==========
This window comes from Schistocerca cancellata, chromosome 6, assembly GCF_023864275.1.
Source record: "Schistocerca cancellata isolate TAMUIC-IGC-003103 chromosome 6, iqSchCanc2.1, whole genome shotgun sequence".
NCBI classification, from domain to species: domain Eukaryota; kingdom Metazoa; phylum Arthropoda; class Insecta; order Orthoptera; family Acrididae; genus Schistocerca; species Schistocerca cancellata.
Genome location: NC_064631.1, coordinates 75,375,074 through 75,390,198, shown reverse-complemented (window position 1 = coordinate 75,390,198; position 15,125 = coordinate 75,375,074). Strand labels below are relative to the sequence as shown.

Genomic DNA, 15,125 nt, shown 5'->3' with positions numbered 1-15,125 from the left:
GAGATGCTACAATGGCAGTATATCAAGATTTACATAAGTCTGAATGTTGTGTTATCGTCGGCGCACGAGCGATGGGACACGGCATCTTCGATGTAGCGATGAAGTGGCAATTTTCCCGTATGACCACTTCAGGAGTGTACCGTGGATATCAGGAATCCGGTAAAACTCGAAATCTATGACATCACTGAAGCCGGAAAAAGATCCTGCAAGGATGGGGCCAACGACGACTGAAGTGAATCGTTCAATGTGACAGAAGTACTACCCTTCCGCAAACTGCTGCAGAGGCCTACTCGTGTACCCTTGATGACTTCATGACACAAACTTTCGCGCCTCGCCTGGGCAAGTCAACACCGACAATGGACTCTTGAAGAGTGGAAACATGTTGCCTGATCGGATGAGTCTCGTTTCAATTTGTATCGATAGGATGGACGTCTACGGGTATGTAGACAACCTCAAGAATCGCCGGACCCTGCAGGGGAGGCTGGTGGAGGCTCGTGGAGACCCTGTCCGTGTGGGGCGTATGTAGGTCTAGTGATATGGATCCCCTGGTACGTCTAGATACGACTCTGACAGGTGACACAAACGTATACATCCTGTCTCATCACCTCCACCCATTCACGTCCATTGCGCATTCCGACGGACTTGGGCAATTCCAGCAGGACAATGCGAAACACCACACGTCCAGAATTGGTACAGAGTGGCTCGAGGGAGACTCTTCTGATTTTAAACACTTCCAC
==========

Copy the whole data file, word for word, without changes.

This window comes from Schistocerca cancellata, chromosome 6, assembly GCF_023864275.1.
Source record: "Schistocerca cancellata isolate TAMUIC-IGC-003103 chromosome 6, iqSchCanc2.1, whole genome shotgun sequence".
NCBI classification, from domain to species: domain Eukaryota; kingdom Metazoa; phylum Arthropoda; class Insecta; order Orthoptera; family Acrididae; genus Schistocerca; species Schistocerca cancellata.
Genome location: NC_064631.1, coordinates 75,375,074 through 75,390,198, shown reverse-complemented (window position 1 = coordinate 75,390,198; position 15,125 = coordinate 75,375,074). Strand labels below are relative to the sequence as shown.

Genomic DNA, 15,125 nt, shown 5'->3' with positions numbered 1-15,125 from the left:
GAGATGCTACAATGGCAGTATATCAAGATTTACATAAGTCTGAATGTTGTGTTATCGTCGGCGCACGAGCGATGGGACACGGCATCTTCGATGTAGCGATGAAGTGGCAATTTTCCCGTATGACCACTTCAGGAGTGTACCGTGGATATCAGGAATCCGGTAAAACTCGAAATCTATGACATCACTGAAGCCGGAAAAAGATCCTGCAAGGATGGGGCCAACGACGACTGAAGTGAATCGTTCAATGTGACAGAAGTACTACCCTTCCGCAAACTGCTGCAGAGGCCTACTCGTGTACCCTTGATGACTTCATGACACAAACTTTCGCGCCTCGCCTGGGCAAGTCAACACCGACAATGGACTCTTGAAGAGTGGAAACATGTTGCCTGATCGGATGAGTCTCGTTTCAATTTGTATCGATAGGATGGACGTCTACGGGTATGTAGACAACCTCAAGAATCGCCGGACCCTGCAGGGGAGGCTGGTGGAGGCTCGTGGAGACCCTGTCCGTGTGGGGCGTATGTAGGTCTAGTGATATGGATCCCCTGGTACGTCTAGATACGACTCTGACAGGTGACACAAACGTATACATCCTGTCTCATCACCTCCACCCATTCACGTCCATTGCGCATTCCGACGGACTTGGGCAATTCCAGCAGGACAATGCGAAACACCACACGTCCAGAATTGGTACAGAGTGGCTCGAGGGAGACTCTTCTGATTTTAAACACTTCCAC